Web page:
Bruce Boudreau must be clairvoyant.

The first-year, albeit veteran coach predicted it would take ’til Christmastime for the Wild to understand what he was about, fully absorb his system and unlearn — for lack of a better term — everything that had become habit after nearly five seasons of the previous coaching staff.

Well, coincidence or not, the Wild soared into the holiday recess by breaking franchise records with 10-game winning and 11-game point streaks.

Sitting at second in the Western Conference with a 21-8-4 record, the Wild is nipping at the heels of the Chicago Blackhawks. After its most successful first 33 games in franchise history (46 points), the Wild is three points back of the powerhouse Central Division rival. But the Wild has played three fewer games.

When did things turn?

“Once we started winning more than one in a row — we went through that stretch [in November] of winning one, losing one,” Boudreau said. “Once we started winning [consistently], they started to believe in the things that we were trying to accomplish. And then when we didn’t do well, our confidence was there to bail us out.

“You gain confidence, it’s a crazy thing, but when you believe you can win all the time, it usually happens.”

It’s not only Wild players who had to learn Boudreau. Boudreau had to grasp the personality of his new team.

He admits growing pains. Boudreau is used to star-laden, big, physical teams. The Wild doesn’t have players who will contend in the scoring race, and it’s small and quick.

The first 15 games, Boudreau thought the Wild’s lack of physicality meant a lack of competing.

“Once I got to the realization that we don’t have that team, but we can still be successful, then [I didn’t] have to worry about that anymore,” Boudreau said. “The adjustment is when I look at the box score and I see that the team doesn’t have 35 hits every night. That sort of bothered me at first.

“Now I know we’re not a high-hitting team, but we’re in your face at the same time. So it’s really the same thing. We are still trying to play the same way we did in Anaheim and in Washington. It’s just with a different group of guys. And so far it’s been OK.”

That’s an understatement. The Wild is giving up a league-low 1.94 goals per game, is scoring the fourth-most at 3.06 goals per game and has the league’s second-best goal differential at plus-36.

Out of the past 22 possible points, the Wild has banked 21. Out of the past 32 possible points, the Wild has banked 27 (12-1-3).

During the 10-game winning streak, the Wild has outscored its opponents 37-16 and has given up two power-play goals on 31 chances (93.5 percent).

The last two wins, coming on consecutive nights in two tough arenas — Bell Centre and Madison Square Garden— the Wild won despite not having injured Erik Haula and sick Zach Parise at its disposal and with both goaltenders, Devan Dubnyk and Darcy Kuemper, getting a start.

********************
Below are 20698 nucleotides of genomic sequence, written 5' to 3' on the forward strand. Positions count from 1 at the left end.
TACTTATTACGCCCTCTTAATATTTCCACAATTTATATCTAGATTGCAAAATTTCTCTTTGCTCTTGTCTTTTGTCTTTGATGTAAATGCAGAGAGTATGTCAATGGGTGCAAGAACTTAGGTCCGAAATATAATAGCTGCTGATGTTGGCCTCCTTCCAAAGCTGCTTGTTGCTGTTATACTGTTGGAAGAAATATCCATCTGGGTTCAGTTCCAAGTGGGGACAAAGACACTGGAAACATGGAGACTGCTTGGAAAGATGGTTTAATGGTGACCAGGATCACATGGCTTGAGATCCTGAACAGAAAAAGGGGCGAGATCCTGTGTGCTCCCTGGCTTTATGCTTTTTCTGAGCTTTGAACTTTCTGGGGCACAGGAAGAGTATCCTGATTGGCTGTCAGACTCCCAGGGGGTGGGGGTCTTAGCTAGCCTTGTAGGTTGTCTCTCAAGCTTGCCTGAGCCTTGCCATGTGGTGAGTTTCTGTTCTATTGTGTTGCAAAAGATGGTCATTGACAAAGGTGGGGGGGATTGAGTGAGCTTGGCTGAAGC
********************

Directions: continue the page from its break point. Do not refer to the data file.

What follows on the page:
“All year we’ve promoted team,” Boudreau said. “When one guy goes out on a team, somebody [else] comes in. The Iowa guys have come in and they’re as boisterous on the bench when they’re not playing as when they are playing.

“When you get everybody committed to one common goal and nobody cares who gets the credit or the glory, it’s pretty easy to succeed.”

And, that’s what has been most impressive: The Wild is getting great contributions up and down the lineup.

Veteran Eric Staal leads the team in scoring and is riding a seven-game point streak. Jason Zucker and Mikko Koivu have 15 points each in their past 15 and 16 games, respectively. Mikael Granlund is back to getting points almost nightly. Grown-up youngsters Nino Niederreiter and Charlie Coyle are piling up points and playing with the consistency the Wild has long waited for. Veteran Chris Stewart has turned his slow start around.

Dubnyk leads the NHL in goals-against average, save percentage and shutouts. Defenseman Ryan Suter is having a Norris Trophy-caliber start, perhaps because the Wild is getting such solid play from its six other defensemen, he doesn’t have to play 30 minutes a night.

“Ten in a row, we must be playing some pretty good hockey. It’s not just a fluke,” Coyle said. “It’s fun. It’s so much fun. We’re realizing that. You put in the work and play the right way, we’re going to come out on top more times than not. We’re starting to see that.

“Blocking shots, taking hits to make plays, that’s what this team needs to win. That’s what we’re doing night in and night out. It gets guys going on the bench. Everyone has that same mind-set, which is huge on this team. Not one guy strays away from that.”

Coincidentally, the Wild’s 2000 expansion brothers, the Columbus Blue Jackets, have won 12 games in row. The teams, which meet New Year’s Eve in St. Paul, won’t be under the radar when they come back after the break.

They’ll have targets on their back. That’s why Boudreau and Blue Jackets coach John Tortorella said after each team’s last win that the three-day break comes at the perfect time.

“They’re so tired, they need a break right now,” Boudreau said of the Wild, which resumes Tuesday in Nashville. “What Columbus is doing right now is extra special. To win in the National Hockey League, to win one game is difficult, to win 10 in a row is really, really difficult.

“It’s as much mental as it is physical. So it’s a real good time for a break.”